I Am Old Glory:   For more than ten score years I have been the banner of hope and freedom for generation after generation of Americans.
Born amid the first flames of America's fight for freedom, I am the symbol of a country that has grown from a little group of thirteen colonies to a united nation of fifty sovereign states.
Planted firmly on the high pinnacle of American Faith my gently fluttering folds have proved an inspiration to untold millions.
Men have followed me into battle with unwavering courage.
They have looked upon me as a symbol of national unity.
They have prayed that they and their fellow citizens might continue to enjoy the life, liberty and pursuit of happiness, which have been granted to every American as the heritage of free men.
So long as men love liberty more than life itself; so long as they treasure the priceless privileges bought with the blood of our forefathers; so long as the principles of truth, justice and charity for all remain deeply rooted in human hearts, I shall continue to be the enduring banner of the United States of America.

Originally written by Master Sergeant Percy Webb, USMC.

§

Up to Poetry Index

My American Flag

The People of today
just rant and rave.
They burn my symbol of freedom,
I just want to grab and shake them.
They have no sense of pride,
For your beauty you never denied.

Like my brothers before me,
I have fought to keep your colors free.
With every battle that we had won,
you were there to show who was number one.
When our brothers had died,
you caressed their bodies with pride.

We have our leaders to thank,
for allowing these people their prank.
To them it may be a cloth of colors,
to me it stands for freedom and honor.
We must ask our leaders to debate,
and change our flags fate.

My American Flag this promise I give,
to hold you high and let you live.
My words to you are profound,
I'll keep your colors off the ground.
I will guard and protect your stars and stripes,
with all my power, might and life.

Dan Solodon, a Disabled American Veteran, wrote "My American Flag" in college for a contest by the Phi Theta Kappa National Honor Society in Oklahoma and took 2 awards locally and Regionally , November 23, 1991. Dan can be contacted at dsolodon@r66cci.com

§

Up to Poetry Index

RAGGED OLD FLAG

I walked through a county courthouse square,
On a park bench an old man was sitting there.
I said, "Your old courthouse is kinda run down."
He said, "Naw, it'll do for our little town."
I said, "Your flagpole has leaned a little bit,
And that's a Ragged Old Flag you got hanging on it.

He said, "Have a seat", and I sat down.
"Is this the first time you've been to our little town?"
I said, "I think it is." He said, "I don't like to brag,
But we're kinda proud of that Ragged Old Flag."

"You see, we got a little hole in that flag there
When Washington took it across the Delaware.
And it got powder-burned the night Francis Scott Key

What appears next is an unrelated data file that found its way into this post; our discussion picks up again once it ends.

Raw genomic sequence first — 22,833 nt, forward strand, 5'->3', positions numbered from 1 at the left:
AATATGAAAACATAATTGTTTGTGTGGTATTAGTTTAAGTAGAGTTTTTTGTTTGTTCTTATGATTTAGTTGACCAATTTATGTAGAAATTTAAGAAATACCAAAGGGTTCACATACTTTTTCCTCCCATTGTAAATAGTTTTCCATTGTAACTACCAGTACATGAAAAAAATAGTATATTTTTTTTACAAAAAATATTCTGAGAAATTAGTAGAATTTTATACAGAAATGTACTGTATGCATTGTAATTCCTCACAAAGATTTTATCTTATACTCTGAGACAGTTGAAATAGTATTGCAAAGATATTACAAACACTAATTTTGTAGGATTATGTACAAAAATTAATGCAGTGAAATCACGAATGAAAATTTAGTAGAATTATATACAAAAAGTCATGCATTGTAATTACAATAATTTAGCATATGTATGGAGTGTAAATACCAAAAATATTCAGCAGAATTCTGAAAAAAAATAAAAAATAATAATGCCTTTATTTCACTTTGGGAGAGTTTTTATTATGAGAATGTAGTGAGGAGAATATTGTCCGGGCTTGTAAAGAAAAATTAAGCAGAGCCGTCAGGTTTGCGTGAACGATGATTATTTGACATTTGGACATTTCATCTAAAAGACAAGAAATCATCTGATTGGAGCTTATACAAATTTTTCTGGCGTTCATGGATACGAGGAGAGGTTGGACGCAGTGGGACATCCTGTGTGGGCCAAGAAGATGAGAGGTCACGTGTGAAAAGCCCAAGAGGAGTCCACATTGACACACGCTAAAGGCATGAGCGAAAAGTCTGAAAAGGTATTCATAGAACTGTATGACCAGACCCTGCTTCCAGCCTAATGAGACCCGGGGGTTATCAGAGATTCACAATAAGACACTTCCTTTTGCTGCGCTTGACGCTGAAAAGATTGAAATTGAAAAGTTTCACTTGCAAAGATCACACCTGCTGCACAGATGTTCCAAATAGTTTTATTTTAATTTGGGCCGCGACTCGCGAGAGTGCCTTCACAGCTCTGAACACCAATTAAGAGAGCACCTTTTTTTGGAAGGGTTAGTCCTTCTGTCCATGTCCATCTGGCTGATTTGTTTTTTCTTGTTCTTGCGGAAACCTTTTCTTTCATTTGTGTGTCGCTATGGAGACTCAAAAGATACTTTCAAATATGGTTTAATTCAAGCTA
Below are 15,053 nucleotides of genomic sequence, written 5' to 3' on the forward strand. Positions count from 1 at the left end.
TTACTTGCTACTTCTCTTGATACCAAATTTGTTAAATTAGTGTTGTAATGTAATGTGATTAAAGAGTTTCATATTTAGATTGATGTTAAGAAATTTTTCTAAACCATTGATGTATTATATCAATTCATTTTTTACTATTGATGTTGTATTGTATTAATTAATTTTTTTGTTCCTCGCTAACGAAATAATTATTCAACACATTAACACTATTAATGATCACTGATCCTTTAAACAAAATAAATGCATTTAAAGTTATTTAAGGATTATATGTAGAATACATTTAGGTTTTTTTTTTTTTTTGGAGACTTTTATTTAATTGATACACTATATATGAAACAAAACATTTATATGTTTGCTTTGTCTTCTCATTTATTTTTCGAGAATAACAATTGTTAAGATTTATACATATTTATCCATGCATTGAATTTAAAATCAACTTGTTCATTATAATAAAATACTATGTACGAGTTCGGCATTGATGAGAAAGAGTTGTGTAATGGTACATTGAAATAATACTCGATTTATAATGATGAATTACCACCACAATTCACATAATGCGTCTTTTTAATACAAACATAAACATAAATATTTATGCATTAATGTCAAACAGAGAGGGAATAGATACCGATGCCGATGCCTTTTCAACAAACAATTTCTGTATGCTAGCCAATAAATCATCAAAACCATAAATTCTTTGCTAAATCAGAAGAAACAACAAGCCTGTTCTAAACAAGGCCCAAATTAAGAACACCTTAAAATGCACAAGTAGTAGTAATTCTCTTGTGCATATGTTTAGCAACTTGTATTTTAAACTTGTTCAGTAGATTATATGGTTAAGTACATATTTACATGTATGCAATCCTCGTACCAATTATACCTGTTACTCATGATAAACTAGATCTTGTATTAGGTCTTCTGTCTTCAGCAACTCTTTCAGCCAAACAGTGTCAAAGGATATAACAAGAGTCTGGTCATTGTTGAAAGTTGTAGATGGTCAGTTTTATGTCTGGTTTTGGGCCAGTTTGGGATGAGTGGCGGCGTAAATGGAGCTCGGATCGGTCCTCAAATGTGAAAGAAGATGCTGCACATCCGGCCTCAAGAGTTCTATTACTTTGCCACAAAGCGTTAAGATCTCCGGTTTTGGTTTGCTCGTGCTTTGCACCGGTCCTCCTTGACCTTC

Sat watching it writing _Oh Say Can You See_.
And it got a bad rip in New Orleans
With Packingham and Jackson tuggin' at its seams."

"And it almost fell at the Alamo
Beside the Texas flag, but she waved on through.
She got cut with a sword at Chancellorsville
And she got cut again at Shiloh Hill.
There was Robert E. Lee, Beauregard, and Bragg,
And the south wind blew hard on that Ragged Old Flag."

"On Flanders Field in World War I
She got a big hole from a Bertha gun.
She turned blood red in World War II
She hung limp and low by the time it was through.
She was in Korea and Vietnam.
She went where she was sent by her Uncle Sam."

"She waved from our ships upon the briny foam,
And now they've about quit waving her back here at home.
In her own good land she's been abused --
She's been burned, dishonored, denied and refused."

"And the government for which she stands
Is scandalized throughout the land.
And she's getting threadbare and wearing thin,
But she's in good shape for the shape she's in.
'Cause she's been through the fire before
And I believe she can take a whole lot more."

"So we raise her up every morning,
Take her down every night.
We don't let her touch the ground
And we fold her up right.
On second thought I DO like to brag,
'Cause I'm mighty proud of that Ragged Old Flag."

Written by Johnny Cash

Submitted by Beverly Hutchings, McMinnville, Tennessee. hutchings@blomand.net

Beverly adds this P.S. This is to my knowledge the only poem ever written by Johnny Cash that was not intended to be sung. He has performed this a number of times at the "Pops Goes the Fourth" concerts in Boston on the 4th of July. His book *Man In Black* reveals the inspiration behind it. Hope everyone else enjoys this as much as I do.

§

Up to Poetry Index

This page is maintained by Duane Streufert, Contact Us.
Questions or comments welcome!
This Site Established on 20 November 1994.
Last Updated 10 February 2005.

Web Design and Development by Visionary Enterprises